Figure 2 Chronic effects of thymoquinone (TQ) in normal and diabetic rats. (A) Plasma glucose levels in normal (white column) and diabetic (black column) rats. (B) Changes in HOMA-IR before (white column) and after (black column) treatment with different doses of TQ for 45 days. (C) Changes in body weight before (white column) and after (black column) treatment with different doses of TQ for 45 days. (D) Changes in food intake in normal (white column) and diabetic (black column) rats. (E) Changes in water intake in normal (white column) and diabetic (black column) rats. Values are expressed as means ± SDs (n=6). *P<0.05 compared with the control group. #P<0.05 compared with the vehicle-treated diabetic group. Abbreviation: HOMA-IR, homeostatic model assessment of insulin resistance.

Mediation of GLP-1 in TQ-induced hypophagia in diabetic rats

The ability of TQ to lower blood glucose levels was attenuated by the administration of Ex 9–39 in diabetic rats (P<0.05; Figure 3A). Additionally, the pretreatment of diabetic rats with Ex 9–39 reduced the TQ-induced increase in plasma GLP-1 levels (P<0.05; Figure 3B). The sitagliptin+TQ group showed a greater decrease in blood glucose and a marked increase in plasma GLP-1 levels compared to those in the TQ- or sitagliptin-treated groups (Figure 3A and B). In addition, TQ ameliorated polydipsia and polyphagia in diabetic rats; these effects were inhibited by Ex 9–39 treatment. In the presence of sitagliptin,22 the effects of TQ on food intake and water intake were increased (Figure 3C and D). In particular, the blood glucose level, GLP-1 concentration, food intake, and water intake of diabetic rats administered Ex 9–39 were no different than those of rats in the vehicle-treated group.

Figure 3 The chronic effects of thymoquinone (TQ) were modified by Ex 9–39 (GLP-1 receptor antagonist) or sitagliptin (DPP-4 inhibitor) treatment. Diabetic rats were orally administered TQ (50 mg/kg/day). (A) Plasma glucose levels. (B) Plasma GLP-1 levels. (C) Food and (D) water intake in diabetic rats (black column). Values are expressed as the mean ± SD (n=6). *P<0.05 compared with the control group (white column). #P<0.05 compared with the vehicle-treated diabetic group. Abbreviations: GLP-1, glucagon-like peptide-1; DPP-4, dipeptidyl peptidase-4.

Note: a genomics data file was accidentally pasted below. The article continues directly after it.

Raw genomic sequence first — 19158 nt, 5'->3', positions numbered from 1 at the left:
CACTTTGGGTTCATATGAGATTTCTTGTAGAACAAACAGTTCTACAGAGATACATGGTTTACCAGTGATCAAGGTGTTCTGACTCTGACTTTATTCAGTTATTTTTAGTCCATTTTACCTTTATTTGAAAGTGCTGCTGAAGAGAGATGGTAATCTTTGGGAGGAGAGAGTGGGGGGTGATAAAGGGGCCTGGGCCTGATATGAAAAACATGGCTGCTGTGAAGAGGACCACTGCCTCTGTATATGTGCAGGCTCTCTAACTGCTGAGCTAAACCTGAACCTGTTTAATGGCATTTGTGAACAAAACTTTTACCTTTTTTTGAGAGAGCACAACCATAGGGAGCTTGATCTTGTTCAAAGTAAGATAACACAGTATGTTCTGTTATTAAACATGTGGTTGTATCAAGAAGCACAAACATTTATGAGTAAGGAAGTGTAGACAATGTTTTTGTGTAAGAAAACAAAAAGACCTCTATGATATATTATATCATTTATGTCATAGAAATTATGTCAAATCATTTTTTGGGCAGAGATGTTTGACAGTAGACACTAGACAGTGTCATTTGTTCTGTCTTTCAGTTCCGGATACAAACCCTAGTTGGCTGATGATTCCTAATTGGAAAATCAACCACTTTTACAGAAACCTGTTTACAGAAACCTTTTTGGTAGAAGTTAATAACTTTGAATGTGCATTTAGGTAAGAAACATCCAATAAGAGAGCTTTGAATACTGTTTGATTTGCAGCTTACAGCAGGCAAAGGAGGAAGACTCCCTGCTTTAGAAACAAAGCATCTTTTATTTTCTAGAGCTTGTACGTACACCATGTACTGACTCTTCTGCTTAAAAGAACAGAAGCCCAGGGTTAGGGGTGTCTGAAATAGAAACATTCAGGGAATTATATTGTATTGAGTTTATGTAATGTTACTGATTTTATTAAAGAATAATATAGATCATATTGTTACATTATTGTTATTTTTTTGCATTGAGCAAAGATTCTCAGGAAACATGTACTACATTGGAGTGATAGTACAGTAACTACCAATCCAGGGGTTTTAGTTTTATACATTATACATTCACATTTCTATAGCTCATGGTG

Effects of antioxidants on feeding disorders in diabetic rats

TQ exerts antioxidant-like effects.20 Similar to the effects of TQ, hyperglycemia was attenuated in diabetic rats that received NAC or ascorbic acid (Figure 4A). However, plasma GLP-1 levels were not modified by NAC or ascorbic acid (Figure 4B). Furthermore, changes in food intake (Figure 4C) and water intake (Figure 4D) were increased after the administration of these antioxidants in diabetic rats. Therefore, the role of endogenous GLP-1 in antioxidant-induced anorexic effects appears unlikely.

Figure 4 Effects of antioxidant treatment in rats. The diabetic rats (black column) received ascorbic acid (1 g/kg) or NAC (0.5 g/kg) orally every day for 45 days. (A) Plasma glucose levels. (B) Plasma GLP-1 levels. (C) Food and (D) water intake of the rats. Values are expressed as mean ± SD (n=6). *P<0.05 compared with the control group (white column). #P<0.05 compared with the vehicle-treated diabetic group. Abbreviation: NAC, N-acetylcysteine.


TQ is the active principal ingredient in black cumin and has been recommended as a food adjunct for the management of diabetes.8 The present study found that TQ ameliorated feeding disorders in diabetic rats through endogenous GLP-1 activity.

Regarding the T2DM, many animal models have been developed and the model induced by nicotinamide with streptozotocin (NA-STZ) has widely been used.3032 NA-STZ rats are induced easily and quickly with a marked change in insulin, while hyperglycemia and hypoinsulinemia disorders meet the criteria for T2DM.33,34 But, the original NA-STZ model showed a hyperglycemia less than 198 mg/dL in rats.30 Therefore, researcher(s) changed the dose of NA or STZ during the induction of model for a higher plasma glucose in animals.35 In the present study, we demonstrated an alternative method without the change in NA or STZ dose as original report.30 To compare the effects of fasting period, we arranged for the rats to undergo fasting for various time periods during the induction of diabetes using the NA- or STZ-induced diabetic model,30,36 which was generated exactly as described in the original report.30 Fasting is usually used to minimize competition between STZ and glucose for low-affinity glucose transporter 2 on β cells.37 The starvation period may also potentiate NA to protect β-cells against the cytotoxicity of STZ.35 Our results indicated that a short fasting time elevated the plasma glucose level in NA-STZ rats, reaching a level (>260 mg/dl) near that of the model induced by low doses of STZ alone.19 Therefore, we used this model in the present study. However, the degree of IR was not conducted, although the changes in HOMA-IR were significant. HOMA-IR is widely applied in clinical practice, but it remains questionable in animal research.19 Therefore, the degree of IR in this model should be investigated in the future.